Category Archives: Videos

“Kids know that this is the book that makes adults have to say silly things”





At once perfectly simple and ingeniously imaginative, The Book With No Pictures inspires laughter every time it is opened, creating a warm and joyous experience to share—and introducing young children to the powerful idea that the written word can be an unending source of mischief and delight.


Robot Elephant! Animated (kinda) short on the awesomeness of imagination

We can all relate.


by ornana films

This animated short is beautiful in its simplicity – Duet by Glen Keane.

The animation, the story, the music – it all speaks for itself.

Watched this video then rocked the world #LikeAGirl

There is a new ad making its internet rounds today that I appreciate.  It’s an Always ad that asks us to take a look at what it really means when we say “like a girl”.

Using #LikeAGirl as an insult is a hard knock against any adolescent girl. And since the rest of puberty’s really no picnic either, it’s easy to see what a huge impact it can have on a girl’s self-confidence.
We’re kicking off an epic battle to make sure that girls everywhere keep their confidence throughout puberty and beyond, and making a start by showing them that doing it #LikeAGirl is an awesome thing.




The Drinkable Book – Water is Life

This is a must watch.

A book has been created that not only gives tips on how to make water safe for drinking, but it in itself is a water filter.  Theresa Dankovich is the scientist who invented a paper that purifies drinking water.  Each paper in this book is capable of giving someone up to 30 days of clean water and it costs only pennies to make.

If there is anything you are going to watch today – watch this.  Technology meets innovation meets social movement – can we all high five each other?

For more information and how to provide these books to people in need, please visit Water Is Life.

Reading Rainbow – Inappropriate Reviews


Oh, how cute it is when children give their reviews on their favourite books. It’s even more fun if the reviews are books that no child should be reading (or can’t read). I also am sharing this because I want to give love to the improv group who put this together – Hot Thespian Action. They are from Winnipeg, my hometown so I wanna show them some Winnipeg love. Happy Friday!

Paper is not dead (meaning books!) – Fun video

too cute to resist posting

Cultivate a better world

This animated short is for all the people who are doing their best to ensure that real, whole, living food is available to use all.  It’s for all us who believe that whole, living food leads to whole, living communities.

And yes, the irony is not lost on me….it’s for Chipotle Mexican Grill’s video game – two things that don’t really support the wholesome living concept.  But hey, the message is a good one.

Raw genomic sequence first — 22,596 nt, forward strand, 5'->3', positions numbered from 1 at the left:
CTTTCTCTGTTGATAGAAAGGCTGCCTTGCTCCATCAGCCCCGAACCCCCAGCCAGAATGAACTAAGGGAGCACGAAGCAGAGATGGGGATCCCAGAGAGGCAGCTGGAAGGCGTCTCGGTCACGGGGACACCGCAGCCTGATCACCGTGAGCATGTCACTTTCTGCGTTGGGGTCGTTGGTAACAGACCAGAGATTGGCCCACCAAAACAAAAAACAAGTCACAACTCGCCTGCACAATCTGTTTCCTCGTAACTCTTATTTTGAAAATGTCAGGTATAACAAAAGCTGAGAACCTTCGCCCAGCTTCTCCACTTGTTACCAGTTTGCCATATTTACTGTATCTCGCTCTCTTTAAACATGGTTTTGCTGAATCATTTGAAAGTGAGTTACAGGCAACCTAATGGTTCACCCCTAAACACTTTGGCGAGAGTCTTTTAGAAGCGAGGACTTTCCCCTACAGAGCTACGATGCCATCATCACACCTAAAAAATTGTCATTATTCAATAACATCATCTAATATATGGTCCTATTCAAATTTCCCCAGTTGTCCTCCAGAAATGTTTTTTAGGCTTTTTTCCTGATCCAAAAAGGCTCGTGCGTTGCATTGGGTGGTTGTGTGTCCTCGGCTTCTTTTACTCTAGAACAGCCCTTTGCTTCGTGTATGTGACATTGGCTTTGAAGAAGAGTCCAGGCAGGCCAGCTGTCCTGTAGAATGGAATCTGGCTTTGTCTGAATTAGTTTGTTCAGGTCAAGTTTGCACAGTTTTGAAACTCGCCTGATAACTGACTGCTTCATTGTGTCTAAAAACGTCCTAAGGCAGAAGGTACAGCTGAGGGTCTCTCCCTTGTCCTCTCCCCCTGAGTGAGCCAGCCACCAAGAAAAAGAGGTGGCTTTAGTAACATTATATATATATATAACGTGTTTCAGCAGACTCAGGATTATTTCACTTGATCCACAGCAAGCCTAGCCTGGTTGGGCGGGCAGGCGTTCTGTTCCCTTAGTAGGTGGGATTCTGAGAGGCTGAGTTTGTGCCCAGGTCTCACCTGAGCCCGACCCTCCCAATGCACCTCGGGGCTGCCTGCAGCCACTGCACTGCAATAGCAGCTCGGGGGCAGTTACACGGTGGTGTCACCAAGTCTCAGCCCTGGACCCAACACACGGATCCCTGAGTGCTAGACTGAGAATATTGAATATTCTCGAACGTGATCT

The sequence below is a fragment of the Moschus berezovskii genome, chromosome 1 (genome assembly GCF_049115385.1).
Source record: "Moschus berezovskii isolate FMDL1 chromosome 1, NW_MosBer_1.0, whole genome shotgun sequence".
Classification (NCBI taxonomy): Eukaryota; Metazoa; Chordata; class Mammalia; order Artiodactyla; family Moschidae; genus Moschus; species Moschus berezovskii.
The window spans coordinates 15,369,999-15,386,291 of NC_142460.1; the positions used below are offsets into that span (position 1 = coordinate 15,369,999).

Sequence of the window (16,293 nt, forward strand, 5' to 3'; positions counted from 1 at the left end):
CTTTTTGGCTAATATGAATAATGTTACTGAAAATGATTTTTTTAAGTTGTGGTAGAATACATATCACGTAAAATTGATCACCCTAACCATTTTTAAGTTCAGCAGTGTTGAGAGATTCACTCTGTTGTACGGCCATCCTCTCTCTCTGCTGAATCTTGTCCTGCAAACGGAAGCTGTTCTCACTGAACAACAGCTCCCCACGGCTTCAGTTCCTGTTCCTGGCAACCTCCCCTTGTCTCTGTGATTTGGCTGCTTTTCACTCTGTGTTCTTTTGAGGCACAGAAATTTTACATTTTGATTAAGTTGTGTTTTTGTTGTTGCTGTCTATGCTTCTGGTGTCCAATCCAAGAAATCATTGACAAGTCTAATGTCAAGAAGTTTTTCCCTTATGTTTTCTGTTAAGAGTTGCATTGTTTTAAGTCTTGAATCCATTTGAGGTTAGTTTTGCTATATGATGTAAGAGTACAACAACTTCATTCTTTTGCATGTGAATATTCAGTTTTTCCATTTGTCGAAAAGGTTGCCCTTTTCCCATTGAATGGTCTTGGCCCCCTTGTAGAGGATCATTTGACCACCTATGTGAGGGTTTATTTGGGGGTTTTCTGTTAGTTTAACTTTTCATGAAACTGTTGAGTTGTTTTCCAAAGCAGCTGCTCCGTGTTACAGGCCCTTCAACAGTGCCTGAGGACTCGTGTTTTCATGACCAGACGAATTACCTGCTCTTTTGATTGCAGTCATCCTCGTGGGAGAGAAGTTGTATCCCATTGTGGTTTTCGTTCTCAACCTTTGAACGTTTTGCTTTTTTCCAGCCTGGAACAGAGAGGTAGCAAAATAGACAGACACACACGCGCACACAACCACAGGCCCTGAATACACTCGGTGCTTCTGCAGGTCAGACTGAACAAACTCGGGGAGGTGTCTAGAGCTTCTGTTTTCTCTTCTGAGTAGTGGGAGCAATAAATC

“May books be always with you”

I just watched this Ted Talk with Lisa Bu and realized this is a woman after my heart.  I love the telling of her childhood and her one true dream and how books helped her open her mind to other dreams.  Sometimes, other people can just put the love of books into such succinct words.

And before I end this post – check out the awesome book reading list Ted Talks posted on their site.  Yippee ki yay!

200 books recommended by TEDsters

The danger of a single story – a Ted Talk

This video had a strong impact on me.  I have come to realize that in the last couple years of reading, I have barely reached out to novels or non-fiction written by a voice from a different culture than mine, not intentionally, but it was a jarring realization all the same.

It was this that she said that has inspired me to change my reading habits:

“Power is the ability not just to tell the story of another person, but to make it the definitive story of that person. The Palestinian poet Mourid Barghouti writes that if you want to dispossess a people, the simplest way to do it is to tell their story and to start with, “secondly.” Start the story with the arrows of the Native Americans, and not with the arrival of the British, and you have an entirely different story. Start the story with the failure of the African state, and not with the colonial creation of the African state, and you have an entirely different story.”

“Novelist Chimamanda Adichie tells the story of how she found her authentic cultural voice — and warns that if we hear only a single story about another person or country, we risk a critical misunderstanding.”

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